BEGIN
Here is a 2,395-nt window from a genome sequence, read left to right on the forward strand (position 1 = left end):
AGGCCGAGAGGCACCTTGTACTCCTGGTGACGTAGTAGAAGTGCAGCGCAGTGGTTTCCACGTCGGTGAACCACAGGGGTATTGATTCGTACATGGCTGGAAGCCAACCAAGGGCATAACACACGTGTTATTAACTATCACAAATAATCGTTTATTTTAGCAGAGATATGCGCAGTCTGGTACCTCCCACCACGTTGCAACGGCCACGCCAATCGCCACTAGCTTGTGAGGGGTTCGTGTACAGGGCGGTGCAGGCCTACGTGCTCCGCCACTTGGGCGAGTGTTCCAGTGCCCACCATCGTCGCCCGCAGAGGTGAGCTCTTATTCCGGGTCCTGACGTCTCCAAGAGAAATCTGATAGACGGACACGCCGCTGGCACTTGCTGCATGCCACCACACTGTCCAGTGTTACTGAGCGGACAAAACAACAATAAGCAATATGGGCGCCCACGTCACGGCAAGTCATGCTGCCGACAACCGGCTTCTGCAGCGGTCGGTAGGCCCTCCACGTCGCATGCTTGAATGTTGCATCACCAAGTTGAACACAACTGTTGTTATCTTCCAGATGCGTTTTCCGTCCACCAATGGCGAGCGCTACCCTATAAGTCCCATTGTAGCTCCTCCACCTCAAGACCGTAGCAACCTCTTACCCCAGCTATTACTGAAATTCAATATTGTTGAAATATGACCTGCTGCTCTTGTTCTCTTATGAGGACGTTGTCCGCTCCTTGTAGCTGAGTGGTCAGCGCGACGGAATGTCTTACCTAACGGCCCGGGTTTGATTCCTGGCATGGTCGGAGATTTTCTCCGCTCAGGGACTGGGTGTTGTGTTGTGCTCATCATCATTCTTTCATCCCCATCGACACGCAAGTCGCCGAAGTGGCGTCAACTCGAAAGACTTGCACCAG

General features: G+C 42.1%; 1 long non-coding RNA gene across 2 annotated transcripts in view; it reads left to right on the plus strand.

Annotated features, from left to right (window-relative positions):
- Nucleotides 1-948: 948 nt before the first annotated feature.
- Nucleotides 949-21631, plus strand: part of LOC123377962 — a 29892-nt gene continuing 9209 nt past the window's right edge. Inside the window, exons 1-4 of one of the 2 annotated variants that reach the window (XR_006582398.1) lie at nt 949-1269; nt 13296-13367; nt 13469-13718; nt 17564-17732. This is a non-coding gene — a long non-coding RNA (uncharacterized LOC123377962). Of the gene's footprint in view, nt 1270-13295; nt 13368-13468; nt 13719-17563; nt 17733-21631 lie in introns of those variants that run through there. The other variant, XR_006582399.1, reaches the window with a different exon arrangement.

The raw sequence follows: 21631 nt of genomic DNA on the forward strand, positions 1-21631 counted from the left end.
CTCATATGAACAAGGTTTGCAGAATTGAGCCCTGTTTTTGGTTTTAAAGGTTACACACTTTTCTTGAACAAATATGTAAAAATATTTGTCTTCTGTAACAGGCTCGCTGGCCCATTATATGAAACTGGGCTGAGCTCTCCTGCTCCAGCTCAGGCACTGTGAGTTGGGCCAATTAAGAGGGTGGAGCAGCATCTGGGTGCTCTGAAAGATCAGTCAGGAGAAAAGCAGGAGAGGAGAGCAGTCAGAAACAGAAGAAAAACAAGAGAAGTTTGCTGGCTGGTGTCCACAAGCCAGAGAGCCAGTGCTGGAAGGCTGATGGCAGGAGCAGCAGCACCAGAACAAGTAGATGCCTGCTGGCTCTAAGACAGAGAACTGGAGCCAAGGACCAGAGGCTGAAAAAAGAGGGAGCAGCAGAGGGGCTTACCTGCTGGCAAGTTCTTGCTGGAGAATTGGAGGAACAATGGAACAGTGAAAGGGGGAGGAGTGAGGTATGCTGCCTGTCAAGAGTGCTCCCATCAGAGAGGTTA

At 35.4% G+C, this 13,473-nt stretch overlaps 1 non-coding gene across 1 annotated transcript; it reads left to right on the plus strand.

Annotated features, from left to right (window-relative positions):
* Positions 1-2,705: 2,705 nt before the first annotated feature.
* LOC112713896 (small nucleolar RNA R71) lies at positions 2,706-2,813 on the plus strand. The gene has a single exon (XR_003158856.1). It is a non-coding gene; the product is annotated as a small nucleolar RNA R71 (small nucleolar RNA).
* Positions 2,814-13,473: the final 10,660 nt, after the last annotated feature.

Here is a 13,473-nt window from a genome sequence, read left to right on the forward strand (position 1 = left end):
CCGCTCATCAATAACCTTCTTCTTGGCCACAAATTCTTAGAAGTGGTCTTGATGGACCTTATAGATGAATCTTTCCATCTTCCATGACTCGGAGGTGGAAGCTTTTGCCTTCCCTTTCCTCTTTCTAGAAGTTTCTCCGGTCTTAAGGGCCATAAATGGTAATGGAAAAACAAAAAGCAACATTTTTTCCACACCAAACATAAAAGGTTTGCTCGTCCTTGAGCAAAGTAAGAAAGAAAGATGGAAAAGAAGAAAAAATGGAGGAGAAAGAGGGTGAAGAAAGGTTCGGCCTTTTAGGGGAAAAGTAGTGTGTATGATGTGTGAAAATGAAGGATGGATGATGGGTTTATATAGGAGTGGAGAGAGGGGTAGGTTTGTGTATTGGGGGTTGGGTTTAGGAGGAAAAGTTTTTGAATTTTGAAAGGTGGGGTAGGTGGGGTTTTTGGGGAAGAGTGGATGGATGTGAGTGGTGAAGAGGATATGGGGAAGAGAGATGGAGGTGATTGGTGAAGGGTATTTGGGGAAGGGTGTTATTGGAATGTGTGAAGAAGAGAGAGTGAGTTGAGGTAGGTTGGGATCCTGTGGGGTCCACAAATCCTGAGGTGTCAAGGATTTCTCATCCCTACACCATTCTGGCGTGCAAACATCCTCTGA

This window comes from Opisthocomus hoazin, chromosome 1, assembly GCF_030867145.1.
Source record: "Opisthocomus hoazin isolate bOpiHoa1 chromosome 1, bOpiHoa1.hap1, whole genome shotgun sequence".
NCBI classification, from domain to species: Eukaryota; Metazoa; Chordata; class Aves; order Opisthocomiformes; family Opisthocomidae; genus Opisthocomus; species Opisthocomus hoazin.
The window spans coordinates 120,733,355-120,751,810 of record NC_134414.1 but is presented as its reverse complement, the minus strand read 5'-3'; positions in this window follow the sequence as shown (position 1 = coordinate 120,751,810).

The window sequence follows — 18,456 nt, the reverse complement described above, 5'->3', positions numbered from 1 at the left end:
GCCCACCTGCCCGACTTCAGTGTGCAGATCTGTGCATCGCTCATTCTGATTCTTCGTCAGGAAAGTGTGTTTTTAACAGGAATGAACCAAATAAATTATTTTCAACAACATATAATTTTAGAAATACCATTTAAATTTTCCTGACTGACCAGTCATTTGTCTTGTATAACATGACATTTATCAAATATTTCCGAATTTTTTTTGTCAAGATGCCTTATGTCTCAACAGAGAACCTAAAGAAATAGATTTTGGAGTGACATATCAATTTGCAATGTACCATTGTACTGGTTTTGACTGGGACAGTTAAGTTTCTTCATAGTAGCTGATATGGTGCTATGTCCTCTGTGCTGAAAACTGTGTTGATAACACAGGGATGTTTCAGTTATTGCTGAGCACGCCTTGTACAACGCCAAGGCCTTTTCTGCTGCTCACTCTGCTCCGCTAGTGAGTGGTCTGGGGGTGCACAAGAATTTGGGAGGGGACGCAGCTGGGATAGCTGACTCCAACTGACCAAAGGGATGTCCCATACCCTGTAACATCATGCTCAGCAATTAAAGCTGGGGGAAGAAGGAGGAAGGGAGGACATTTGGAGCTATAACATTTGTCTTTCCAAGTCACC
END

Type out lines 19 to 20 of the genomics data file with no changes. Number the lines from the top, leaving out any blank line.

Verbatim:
The window spans coordinates 120,733,355-120,751,810 of record NC_134414.1 but is presented as its reverse complement, the minus strand read 5'-3'; positions in this window follow the sequence as shown (position 1 = coordinate 120,751,810).

The window sequence follows — 18,456 nt, the reverse complement described above, 5'->3', positions numbered from 1 at the left end: